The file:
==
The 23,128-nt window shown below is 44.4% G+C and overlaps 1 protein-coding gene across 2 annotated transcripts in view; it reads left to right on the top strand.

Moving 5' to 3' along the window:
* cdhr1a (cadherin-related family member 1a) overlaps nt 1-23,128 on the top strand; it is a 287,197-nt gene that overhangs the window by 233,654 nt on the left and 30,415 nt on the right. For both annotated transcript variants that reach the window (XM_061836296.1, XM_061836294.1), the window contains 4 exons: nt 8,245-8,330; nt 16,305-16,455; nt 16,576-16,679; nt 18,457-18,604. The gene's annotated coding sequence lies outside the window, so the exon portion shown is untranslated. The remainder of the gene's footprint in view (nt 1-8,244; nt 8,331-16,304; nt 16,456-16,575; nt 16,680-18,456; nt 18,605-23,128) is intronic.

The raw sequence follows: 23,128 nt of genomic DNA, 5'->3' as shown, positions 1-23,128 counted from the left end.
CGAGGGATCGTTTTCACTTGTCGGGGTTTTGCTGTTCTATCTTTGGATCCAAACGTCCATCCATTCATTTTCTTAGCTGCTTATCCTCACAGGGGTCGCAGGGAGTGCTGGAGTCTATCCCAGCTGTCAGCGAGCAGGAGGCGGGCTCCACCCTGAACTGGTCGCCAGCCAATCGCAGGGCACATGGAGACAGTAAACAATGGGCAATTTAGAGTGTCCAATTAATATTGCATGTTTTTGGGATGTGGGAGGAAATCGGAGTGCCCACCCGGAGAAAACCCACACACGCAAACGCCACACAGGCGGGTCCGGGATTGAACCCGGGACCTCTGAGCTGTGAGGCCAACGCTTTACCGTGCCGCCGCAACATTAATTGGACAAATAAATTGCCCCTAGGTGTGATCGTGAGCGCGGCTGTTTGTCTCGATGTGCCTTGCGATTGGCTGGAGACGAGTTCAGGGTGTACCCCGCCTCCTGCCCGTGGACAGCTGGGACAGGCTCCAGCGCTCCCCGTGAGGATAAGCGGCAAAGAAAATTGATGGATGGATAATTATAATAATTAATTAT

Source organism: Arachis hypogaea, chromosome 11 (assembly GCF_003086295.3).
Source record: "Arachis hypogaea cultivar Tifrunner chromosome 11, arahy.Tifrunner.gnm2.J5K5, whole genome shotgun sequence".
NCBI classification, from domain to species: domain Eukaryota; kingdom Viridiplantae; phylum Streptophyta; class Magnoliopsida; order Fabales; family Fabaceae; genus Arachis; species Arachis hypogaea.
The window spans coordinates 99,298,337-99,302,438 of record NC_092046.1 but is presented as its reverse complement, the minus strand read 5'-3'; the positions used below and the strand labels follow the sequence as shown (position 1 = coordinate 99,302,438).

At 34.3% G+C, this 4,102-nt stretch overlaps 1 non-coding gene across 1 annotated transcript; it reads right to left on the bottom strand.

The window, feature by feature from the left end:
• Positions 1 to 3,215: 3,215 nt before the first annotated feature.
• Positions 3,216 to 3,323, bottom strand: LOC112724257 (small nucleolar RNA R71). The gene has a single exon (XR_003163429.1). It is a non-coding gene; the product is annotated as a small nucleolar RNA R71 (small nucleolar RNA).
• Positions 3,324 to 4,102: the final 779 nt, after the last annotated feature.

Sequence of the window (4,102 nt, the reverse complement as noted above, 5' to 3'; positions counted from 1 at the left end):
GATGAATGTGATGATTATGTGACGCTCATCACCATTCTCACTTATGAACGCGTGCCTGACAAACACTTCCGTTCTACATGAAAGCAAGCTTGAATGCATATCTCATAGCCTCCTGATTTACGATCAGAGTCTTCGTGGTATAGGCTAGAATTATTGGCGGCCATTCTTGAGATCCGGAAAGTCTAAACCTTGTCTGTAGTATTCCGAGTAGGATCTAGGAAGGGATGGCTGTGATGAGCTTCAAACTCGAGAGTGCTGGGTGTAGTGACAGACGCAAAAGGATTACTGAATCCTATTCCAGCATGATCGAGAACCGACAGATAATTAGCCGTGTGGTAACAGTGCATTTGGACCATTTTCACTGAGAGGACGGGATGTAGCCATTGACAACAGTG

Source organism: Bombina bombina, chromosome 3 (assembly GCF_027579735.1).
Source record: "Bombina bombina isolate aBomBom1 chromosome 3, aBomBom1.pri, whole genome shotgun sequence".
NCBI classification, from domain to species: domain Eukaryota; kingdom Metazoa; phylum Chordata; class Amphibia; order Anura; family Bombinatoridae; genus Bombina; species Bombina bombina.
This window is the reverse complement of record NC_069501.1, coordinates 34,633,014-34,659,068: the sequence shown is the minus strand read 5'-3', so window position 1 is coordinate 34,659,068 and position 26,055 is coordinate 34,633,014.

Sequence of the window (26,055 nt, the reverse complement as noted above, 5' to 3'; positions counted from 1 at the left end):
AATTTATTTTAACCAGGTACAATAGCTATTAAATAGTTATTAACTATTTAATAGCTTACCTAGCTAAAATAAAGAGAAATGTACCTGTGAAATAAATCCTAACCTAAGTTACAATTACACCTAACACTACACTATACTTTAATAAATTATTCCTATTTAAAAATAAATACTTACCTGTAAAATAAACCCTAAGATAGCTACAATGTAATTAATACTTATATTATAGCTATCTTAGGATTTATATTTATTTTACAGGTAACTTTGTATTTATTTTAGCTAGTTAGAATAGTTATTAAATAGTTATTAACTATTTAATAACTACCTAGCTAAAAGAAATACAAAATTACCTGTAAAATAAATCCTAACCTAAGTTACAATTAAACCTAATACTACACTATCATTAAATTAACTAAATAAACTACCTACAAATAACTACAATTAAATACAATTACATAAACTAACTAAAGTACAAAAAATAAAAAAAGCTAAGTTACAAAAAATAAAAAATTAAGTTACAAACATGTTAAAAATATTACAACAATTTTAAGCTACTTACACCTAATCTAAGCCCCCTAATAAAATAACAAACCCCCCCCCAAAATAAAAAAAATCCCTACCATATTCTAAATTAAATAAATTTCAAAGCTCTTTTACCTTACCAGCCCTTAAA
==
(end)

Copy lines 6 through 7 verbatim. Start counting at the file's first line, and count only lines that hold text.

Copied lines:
Source organism: Arachis hypogaea, chromosome 11 (assembly GCF_003086295.3).
Source record: "Arachis hypogaea cultivar Tifrunner chromosome 11, arahy.Tifrunner.gnm2.J5K5, whole genome shotgun sequence".